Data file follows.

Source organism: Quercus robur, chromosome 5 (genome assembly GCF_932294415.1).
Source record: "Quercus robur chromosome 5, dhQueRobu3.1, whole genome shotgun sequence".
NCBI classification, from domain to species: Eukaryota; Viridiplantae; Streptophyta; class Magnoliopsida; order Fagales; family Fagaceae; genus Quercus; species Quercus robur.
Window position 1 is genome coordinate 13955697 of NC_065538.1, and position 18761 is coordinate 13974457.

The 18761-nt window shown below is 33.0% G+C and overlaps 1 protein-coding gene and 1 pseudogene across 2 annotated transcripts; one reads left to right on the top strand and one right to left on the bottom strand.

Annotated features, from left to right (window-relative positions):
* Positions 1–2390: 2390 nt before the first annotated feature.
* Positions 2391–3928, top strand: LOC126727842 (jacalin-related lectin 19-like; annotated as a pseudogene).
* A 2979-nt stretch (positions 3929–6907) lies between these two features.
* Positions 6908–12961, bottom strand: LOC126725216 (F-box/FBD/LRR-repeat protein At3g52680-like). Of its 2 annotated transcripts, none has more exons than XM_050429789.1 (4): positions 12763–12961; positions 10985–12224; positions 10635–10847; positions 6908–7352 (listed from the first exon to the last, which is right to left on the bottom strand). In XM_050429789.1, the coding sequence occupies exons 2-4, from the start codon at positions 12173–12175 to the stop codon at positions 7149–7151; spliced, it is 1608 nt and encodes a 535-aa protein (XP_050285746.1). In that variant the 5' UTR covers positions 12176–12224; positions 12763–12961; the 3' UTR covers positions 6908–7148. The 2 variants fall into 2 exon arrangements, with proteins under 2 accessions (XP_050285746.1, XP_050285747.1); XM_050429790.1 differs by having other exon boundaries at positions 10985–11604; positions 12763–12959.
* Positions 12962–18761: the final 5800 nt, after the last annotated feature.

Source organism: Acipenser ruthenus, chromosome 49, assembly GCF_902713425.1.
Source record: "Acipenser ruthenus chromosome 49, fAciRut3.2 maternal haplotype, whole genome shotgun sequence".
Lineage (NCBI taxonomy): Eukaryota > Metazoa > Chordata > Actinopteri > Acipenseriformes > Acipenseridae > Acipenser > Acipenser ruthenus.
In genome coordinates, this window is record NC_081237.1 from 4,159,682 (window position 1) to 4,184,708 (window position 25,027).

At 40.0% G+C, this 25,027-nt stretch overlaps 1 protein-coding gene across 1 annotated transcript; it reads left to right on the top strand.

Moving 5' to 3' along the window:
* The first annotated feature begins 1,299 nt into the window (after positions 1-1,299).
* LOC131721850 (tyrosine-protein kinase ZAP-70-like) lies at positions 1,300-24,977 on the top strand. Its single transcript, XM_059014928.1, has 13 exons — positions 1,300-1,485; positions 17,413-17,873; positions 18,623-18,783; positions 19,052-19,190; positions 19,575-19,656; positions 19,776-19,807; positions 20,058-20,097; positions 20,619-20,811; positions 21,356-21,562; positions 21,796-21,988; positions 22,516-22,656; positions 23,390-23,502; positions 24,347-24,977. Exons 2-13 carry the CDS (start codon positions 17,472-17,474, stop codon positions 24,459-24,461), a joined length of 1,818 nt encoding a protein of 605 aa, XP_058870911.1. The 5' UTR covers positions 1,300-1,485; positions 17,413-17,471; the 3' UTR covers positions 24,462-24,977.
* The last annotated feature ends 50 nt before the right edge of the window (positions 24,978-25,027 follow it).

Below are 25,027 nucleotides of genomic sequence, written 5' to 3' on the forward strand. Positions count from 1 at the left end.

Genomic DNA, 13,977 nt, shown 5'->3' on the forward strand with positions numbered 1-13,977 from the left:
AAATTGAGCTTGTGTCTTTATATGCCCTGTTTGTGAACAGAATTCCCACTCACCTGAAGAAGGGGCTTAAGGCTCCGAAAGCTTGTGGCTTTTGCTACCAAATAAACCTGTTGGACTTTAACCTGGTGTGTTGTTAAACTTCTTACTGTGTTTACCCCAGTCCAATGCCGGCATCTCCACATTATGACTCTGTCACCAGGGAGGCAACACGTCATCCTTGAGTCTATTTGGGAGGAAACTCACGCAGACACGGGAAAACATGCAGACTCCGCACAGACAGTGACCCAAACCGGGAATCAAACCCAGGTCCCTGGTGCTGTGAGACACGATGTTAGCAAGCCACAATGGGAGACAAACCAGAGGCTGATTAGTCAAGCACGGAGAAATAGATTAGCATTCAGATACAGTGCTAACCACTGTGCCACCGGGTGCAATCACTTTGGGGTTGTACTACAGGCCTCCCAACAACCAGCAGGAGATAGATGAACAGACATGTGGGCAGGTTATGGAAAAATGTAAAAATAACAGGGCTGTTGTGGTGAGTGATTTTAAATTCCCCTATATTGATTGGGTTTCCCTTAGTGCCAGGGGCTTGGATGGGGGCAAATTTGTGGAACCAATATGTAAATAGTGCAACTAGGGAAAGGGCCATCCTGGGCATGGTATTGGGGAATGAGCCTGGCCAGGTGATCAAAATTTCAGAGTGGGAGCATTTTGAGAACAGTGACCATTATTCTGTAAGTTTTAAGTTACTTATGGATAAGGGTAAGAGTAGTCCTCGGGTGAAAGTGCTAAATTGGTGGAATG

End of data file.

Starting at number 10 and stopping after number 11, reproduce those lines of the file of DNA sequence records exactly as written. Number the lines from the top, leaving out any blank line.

* Positions 6908–12961, bottom strand: LOC126725216 (F-box/FBD/LRR-repeat protein At3g52680-like). Of its 2 annotated transcripts, none has more exons than XM_050429789.1 (4): positions 12763–12961; positions 10985–12224; positions 10635–10847; positions 6908–7352 (listed from the first exon to the last, which is right to left on the bottom strand). In XM_050429789.1, the coding sequence occupies exons 2-4, from the start codon at positions 12173–12175 to the stop codon at positions 7149–7151; spliced, it is 1608 nt and encodes a 535-aa protein (XP_050285746.1). In that variant the 5' UTR covers positions 12176–12224; positions 12763–12961; the 3' UTR covers positions 6908–7148. The 2 variants fall into 2 exon arrangements, with proteins under 2 accessions (XP_050285746.1, XP_050285747.1); XM_050429790.1 differs by having other exon boundaries at positions 10985–11604; positions 12763–12959.
* Positions 12962–18761: the final 5800 nt, after the last annotated feature.